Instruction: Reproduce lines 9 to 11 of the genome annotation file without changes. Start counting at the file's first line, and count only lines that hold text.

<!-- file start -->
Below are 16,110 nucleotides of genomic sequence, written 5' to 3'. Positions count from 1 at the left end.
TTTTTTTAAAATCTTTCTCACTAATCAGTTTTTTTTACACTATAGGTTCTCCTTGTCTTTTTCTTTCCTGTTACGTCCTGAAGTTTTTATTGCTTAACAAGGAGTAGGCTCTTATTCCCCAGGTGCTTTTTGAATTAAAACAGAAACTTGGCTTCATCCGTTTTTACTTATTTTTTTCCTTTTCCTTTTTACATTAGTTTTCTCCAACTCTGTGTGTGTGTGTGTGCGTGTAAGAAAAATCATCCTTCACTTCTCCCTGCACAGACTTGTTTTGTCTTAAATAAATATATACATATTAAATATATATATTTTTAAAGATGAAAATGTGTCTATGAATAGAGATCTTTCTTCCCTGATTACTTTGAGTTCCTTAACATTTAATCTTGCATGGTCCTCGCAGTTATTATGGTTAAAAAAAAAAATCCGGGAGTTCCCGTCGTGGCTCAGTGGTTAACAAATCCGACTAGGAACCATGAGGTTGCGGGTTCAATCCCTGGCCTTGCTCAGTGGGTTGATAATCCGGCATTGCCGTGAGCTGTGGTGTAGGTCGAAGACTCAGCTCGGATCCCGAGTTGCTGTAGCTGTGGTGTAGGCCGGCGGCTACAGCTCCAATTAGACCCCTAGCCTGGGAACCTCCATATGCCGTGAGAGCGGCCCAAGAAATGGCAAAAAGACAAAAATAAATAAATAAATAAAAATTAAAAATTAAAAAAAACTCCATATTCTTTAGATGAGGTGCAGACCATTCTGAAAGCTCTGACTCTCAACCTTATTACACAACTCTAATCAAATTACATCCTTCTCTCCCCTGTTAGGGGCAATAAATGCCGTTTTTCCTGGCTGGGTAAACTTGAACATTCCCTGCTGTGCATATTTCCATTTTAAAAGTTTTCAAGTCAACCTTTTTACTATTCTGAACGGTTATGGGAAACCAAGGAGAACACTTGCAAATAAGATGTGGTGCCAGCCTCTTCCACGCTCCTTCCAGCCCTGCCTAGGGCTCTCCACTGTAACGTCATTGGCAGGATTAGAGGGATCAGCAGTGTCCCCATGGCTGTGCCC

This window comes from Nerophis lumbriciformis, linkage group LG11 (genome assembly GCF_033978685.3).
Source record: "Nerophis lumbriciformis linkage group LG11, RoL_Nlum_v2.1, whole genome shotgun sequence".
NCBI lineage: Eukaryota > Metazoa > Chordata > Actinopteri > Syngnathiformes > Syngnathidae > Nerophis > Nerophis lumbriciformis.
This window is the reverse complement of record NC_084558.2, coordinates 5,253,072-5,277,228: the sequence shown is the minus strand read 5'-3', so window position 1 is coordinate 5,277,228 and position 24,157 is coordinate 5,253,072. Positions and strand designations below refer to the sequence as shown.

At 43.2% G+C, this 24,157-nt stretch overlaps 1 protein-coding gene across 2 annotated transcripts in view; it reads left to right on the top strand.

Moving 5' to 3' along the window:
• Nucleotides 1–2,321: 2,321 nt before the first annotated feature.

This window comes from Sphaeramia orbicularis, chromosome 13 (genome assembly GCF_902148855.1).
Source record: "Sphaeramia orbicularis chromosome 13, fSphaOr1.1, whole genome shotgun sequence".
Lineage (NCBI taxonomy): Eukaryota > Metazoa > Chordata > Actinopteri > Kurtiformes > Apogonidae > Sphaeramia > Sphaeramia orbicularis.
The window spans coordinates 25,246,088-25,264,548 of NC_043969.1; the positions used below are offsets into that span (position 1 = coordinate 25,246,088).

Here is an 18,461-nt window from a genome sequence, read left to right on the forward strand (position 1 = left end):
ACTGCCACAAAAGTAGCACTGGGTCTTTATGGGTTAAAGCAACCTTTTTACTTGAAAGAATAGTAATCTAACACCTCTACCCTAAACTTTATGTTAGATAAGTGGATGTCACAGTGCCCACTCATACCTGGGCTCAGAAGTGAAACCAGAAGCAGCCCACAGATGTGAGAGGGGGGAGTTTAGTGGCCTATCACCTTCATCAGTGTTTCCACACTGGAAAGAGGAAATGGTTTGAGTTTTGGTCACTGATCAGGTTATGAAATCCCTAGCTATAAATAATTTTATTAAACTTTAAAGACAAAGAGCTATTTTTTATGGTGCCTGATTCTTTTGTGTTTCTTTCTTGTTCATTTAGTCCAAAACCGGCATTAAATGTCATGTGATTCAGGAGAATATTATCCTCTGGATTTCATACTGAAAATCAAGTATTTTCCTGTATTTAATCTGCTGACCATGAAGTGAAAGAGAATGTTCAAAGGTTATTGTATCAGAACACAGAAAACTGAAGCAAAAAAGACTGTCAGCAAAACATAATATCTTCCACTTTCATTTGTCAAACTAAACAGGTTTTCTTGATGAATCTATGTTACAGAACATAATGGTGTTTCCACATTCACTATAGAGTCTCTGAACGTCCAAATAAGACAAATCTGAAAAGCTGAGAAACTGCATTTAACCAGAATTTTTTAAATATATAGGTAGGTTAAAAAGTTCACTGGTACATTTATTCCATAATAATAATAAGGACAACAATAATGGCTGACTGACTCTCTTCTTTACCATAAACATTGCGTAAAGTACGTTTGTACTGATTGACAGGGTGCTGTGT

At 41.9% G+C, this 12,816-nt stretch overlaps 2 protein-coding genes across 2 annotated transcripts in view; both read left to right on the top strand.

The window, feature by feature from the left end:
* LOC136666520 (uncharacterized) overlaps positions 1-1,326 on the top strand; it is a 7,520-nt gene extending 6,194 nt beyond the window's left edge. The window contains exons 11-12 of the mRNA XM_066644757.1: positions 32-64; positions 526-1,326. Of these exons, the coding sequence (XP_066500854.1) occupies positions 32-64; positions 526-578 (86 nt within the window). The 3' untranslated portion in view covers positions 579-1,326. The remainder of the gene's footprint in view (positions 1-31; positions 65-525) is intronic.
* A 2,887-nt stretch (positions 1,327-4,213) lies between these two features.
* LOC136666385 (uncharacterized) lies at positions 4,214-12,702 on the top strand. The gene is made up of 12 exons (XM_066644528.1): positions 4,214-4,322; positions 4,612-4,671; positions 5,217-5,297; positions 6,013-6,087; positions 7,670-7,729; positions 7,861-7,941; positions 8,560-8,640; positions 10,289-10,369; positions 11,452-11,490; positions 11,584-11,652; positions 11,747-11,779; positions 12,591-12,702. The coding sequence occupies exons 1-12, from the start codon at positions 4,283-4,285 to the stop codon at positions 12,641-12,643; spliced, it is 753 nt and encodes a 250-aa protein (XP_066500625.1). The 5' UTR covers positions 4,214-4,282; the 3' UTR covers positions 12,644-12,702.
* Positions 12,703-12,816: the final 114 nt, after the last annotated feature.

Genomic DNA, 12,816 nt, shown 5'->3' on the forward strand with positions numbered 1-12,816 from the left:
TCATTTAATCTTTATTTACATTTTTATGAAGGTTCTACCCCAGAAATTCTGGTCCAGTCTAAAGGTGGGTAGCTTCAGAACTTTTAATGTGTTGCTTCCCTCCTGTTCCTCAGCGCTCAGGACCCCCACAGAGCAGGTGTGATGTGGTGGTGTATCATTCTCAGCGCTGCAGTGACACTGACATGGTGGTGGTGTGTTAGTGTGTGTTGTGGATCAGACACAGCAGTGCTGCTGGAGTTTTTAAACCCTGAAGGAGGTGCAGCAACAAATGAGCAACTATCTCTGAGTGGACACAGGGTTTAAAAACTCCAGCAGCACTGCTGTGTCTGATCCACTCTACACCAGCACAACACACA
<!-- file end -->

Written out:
• Nucleotides 1–2,321: 2,321 nt before the first annotated feature.

This window comes from Sphaeramia orbicularis, chromosome 13 (genome assembly GCF_902148855.1).
Source record: "Sphaeramia orbicularis chromosome 13, fSphaOr1.1, whole genome shotgun sequence".